The SaaS revolution has enabled companies to actually implement software globally. Standardizing on an ERP vendor globally, usually does not mean that a company is implementing one instance of software across the world. So, ironically, the staffing group is on the vanguard of global software. Over the last 5-7 years multi-nationals corporations have been implementing SaaS recruitment systems globally and this will continue. In this piece we have shared what we have learned along the way.
Phases, Phases, Phases. Naturally, companies want to implement software as quickly as possible. More often than not, we end up recommending phases, or longer phasing than is originally proposed. Phase 1 affords many important lessons that greatly increase adoption in latter phases.
Don’t Ignore Low Volume Countries. I recently heard a global project leader for a significant oil company talk about their initial resistance to include African countries in the project. In one country, the operation only hired about 5 positions per year. With that volume, how could there possibly be a compelling ROI? Well, it turns out that they received about 1,000 paper applications for each open position and they hired temporary staff to handle that volume. The ROI for this country was actually very compelling.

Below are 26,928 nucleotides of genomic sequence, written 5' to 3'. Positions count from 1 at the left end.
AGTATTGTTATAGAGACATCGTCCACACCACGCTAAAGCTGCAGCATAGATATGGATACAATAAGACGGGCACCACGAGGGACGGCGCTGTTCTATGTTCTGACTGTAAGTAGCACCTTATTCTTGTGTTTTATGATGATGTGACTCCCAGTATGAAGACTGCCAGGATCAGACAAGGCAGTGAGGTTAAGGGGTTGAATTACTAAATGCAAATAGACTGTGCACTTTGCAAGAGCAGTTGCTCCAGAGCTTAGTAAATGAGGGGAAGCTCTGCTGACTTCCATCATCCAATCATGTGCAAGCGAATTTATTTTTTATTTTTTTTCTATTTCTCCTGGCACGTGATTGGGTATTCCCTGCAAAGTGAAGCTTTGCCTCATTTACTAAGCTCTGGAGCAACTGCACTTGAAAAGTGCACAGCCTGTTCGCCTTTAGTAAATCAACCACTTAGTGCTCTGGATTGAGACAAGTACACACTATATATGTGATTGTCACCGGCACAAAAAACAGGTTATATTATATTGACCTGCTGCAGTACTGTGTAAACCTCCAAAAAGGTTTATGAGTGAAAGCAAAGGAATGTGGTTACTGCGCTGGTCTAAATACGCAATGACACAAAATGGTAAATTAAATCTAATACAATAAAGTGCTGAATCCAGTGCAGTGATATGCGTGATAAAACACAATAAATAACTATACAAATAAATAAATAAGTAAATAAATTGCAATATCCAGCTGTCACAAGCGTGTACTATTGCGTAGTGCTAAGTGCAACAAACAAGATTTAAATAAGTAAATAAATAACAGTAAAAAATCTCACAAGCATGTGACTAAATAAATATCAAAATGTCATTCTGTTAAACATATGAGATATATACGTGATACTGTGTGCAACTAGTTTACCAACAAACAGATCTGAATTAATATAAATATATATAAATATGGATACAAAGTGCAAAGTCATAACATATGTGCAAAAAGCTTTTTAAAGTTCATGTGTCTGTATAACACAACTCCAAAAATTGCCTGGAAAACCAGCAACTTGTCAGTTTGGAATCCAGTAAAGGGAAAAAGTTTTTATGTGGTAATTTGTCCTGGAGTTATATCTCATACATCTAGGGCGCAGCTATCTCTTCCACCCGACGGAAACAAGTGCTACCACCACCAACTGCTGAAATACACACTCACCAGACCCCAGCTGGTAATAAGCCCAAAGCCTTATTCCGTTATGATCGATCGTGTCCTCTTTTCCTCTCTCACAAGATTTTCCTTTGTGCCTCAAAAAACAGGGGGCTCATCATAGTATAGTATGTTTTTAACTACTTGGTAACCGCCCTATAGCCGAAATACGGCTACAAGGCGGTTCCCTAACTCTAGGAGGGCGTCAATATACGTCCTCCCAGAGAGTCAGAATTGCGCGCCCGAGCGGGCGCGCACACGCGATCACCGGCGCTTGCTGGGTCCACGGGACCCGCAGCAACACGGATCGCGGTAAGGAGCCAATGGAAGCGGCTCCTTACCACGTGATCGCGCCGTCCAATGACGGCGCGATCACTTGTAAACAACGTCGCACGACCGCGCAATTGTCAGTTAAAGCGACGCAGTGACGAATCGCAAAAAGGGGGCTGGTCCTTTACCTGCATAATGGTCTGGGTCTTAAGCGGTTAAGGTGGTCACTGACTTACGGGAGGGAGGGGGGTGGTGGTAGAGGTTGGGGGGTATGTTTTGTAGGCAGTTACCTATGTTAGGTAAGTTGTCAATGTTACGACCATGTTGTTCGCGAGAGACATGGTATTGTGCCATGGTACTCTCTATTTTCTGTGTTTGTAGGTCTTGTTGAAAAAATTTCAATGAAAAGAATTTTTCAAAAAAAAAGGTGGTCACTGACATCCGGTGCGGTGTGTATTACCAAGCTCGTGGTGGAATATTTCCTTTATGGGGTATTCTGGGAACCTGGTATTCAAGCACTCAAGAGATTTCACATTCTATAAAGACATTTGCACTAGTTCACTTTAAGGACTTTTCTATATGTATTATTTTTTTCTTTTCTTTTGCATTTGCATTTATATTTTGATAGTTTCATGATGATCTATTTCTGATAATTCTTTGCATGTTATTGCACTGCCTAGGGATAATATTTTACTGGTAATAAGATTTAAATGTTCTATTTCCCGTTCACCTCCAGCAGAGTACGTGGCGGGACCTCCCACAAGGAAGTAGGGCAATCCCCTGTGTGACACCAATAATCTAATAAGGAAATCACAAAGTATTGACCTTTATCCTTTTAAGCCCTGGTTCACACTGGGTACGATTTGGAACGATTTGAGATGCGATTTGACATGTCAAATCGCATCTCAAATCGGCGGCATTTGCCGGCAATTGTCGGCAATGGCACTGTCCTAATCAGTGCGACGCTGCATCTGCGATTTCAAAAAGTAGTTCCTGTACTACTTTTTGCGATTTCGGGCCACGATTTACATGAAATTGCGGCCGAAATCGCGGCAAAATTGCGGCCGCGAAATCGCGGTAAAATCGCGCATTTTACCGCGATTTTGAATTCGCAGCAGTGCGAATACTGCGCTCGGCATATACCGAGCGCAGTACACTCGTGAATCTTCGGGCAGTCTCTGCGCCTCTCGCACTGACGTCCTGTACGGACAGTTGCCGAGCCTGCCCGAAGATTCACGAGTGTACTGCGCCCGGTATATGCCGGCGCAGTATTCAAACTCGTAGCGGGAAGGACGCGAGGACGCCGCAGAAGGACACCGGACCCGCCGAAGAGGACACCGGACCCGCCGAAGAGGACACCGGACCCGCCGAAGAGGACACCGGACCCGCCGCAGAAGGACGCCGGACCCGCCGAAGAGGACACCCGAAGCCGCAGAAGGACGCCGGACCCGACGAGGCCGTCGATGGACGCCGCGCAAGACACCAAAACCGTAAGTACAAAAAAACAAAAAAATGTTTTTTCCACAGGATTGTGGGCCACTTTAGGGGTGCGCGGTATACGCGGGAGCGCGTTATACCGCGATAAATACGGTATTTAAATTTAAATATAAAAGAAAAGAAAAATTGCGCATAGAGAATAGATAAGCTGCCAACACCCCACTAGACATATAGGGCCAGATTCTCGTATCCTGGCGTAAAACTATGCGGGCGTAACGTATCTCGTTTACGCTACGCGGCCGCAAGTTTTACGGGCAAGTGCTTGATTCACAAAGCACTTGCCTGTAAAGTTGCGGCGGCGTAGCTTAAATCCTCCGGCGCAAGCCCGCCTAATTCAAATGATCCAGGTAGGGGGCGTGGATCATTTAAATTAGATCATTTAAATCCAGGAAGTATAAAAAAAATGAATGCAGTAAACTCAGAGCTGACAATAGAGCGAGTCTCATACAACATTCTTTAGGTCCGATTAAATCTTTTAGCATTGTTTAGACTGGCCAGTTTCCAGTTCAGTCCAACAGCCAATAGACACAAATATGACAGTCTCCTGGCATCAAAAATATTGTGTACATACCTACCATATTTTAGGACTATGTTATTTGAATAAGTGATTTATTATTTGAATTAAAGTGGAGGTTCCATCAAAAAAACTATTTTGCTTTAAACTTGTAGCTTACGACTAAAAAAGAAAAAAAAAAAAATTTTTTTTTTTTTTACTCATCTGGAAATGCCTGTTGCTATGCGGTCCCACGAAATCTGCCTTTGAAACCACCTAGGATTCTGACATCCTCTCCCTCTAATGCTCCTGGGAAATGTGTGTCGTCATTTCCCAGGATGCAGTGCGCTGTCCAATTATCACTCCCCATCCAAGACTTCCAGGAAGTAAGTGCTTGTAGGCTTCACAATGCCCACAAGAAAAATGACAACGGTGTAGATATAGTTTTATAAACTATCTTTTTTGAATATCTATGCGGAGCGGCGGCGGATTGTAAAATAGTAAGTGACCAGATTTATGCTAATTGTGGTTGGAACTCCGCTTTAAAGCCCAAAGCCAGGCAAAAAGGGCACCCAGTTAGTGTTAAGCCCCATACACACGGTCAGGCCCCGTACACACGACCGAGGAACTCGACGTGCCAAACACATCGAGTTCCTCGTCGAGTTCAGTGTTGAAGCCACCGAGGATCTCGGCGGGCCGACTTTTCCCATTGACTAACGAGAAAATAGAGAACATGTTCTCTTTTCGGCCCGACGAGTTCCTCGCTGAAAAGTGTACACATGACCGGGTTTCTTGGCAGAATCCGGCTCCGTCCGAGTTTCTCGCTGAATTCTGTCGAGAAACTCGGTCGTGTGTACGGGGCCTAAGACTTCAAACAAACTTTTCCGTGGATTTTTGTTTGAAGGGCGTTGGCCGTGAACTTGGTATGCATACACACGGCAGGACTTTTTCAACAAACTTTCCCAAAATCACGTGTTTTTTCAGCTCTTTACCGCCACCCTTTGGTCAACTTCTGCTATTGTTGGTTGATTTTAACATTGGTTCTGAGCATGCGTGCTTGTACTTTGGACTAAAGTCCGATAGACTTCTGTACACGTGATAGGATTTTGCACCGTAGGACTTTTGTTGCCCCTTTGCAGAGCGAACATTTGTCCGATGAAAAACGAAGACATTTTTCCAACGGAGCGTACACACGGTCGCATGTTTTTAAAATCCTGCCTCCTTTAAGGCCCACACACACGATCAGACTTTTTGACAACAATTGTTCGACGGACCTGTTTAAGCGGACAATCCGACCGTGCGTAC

Rollout a Basic Version First. It is dangerously easy to choose too much complexity. These enterprise software products are very seductive. What we have seen that works is a very basic and grounded approach with the initial rollout. The right first version for newby (first exposure to recruitment software) countries is an online career website connected to a resume database. Resist the temptation to introduce complex workflows for every process step. And if you do implement a workflow then try, try to keep it very basic. Rapid in-country implementations build momentum for a more sophisticated approach down the road.
Seize the Project Team Moment. Global projects are a unique and rich opportunity for everyone involved. For many large companies, a SaaS recruitment software rollout will be the first case of real global collaboration. It is an incredible opportunity for surfacing and clarifying the global culture. Spend the money and fly the project teams to meet in person at the project onset. Develop a common conceptual language for global recruiting at your company. If the project’s success is owned by people from every participating country then it will have the best chance to succeed. The relationships that are developed during the project will pay dividends in many other areas.
Don’t Force Countries (too much). Many global projects have gotten off to a bad start because it was perceived as forced by the headquarters entity. If a country has a solution that they are attached to, then give them the option of using it. If you implement successfully in countries that want the solution, then everyone else will follow. They will ultimately ask for your help.